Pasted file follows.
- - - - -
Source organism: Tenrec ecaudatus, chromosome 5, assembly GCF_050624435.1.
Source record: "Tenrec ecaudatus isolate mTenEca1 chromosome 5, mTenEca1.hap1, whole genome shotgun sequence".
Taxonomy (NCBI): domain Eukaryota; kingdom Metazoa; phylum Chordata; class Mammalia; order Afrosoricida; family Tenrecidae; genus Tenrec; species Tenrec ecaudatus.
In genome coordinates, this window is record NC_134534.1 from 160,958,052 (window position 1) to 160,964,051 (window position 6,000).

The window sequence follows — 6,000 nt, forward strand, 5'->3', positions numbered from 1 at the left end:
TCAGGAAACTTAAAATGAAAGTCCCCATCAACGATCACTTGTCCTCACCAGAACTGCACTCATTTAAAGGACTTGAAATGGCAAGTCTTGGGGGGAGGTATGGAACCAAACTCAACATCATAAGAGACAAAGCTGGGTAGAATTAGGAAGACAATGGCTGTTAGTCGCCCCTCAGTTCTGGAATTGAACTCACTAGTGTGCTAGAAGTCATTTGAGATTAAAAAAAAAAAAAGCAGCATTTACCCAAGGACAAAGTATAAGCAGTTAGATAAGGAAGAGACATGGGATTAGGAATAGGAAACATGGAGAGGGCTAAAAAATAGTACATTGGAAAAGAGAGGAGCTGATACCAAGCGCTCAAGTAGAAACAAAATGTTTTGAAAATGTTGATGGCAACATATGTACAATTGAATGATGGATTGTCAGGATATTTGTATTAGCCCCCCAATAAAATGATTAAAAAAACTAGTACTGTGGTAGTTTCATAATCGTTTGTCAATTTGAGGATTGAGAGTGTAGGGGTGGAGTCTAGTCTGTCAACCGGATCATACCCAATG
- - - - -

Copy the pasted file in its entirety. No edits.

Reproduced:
Source organism: Tenrec ecaudatus, chromosome 5, assembly GCF_050624435.1.
Source record: "Tenrec ecaudatus isolate mTenEca1 chromosome 5, mTenEca1.hap1, whole genome shotgun sequence".
Taxonomy (NCBI): domain Eukaryota; kingdom Metazoa; phylum Chordata; class Mammalia; order Afrosoricida; family Tenrecidae; genus Tenrec; species Tenrec ecaudatus.
In genome coordinates, this window is record NC_134534.1 from 160,958,052 (window position 1) to 160,964,051 (window position 6,000).

The window sequence follows — 6,000 nt, forward strand, 5'->3', positions numbered from 1 at the left end:
TCAGGAAACTTAAAATGAAAGTCCCCATCAACGATCACTTGTCCTCACCAGAACTGCACTCATTTAAAGGACTTGAAATGGCAAGTCTTGGGGGGAGGTATGGAACCAAACTCAACATCATAAGAGACAAAGCTGGGTAGAATTAGGAAGACAATGGCTGTTAGTCGCCCCTCAGTTCTGGAATTGAACTCACTAGTGTGCTAGAAGTCATTTGAGATTAAAAAAAAAAAAAGCAGCATTTACCCAAGGACAAAGTATAAGCAGTTAGATAAGGAAGAGACATGGGATTAGGAATAGGAAACATGGAGAGGGCTAAAAAATAGTACATTGGAAAAGAGAGGAGCTGATACCAAGCGCTCAAGTAGAAACAAAATGTTTTGAAAATGTTGATGGCAACATATGTACAATTGAATGATGGATTGTCAGGATATTTGTATTAGCCCCCCAATAAAATGATTAAAAAAACTAGTACTGTGGTAGTTTCATAATCGTTTGTCAATTTGAGGATTGAGAGTGTAGGGGTGGAGTCTAGTCTGTCAACCGGATCATACCCAATG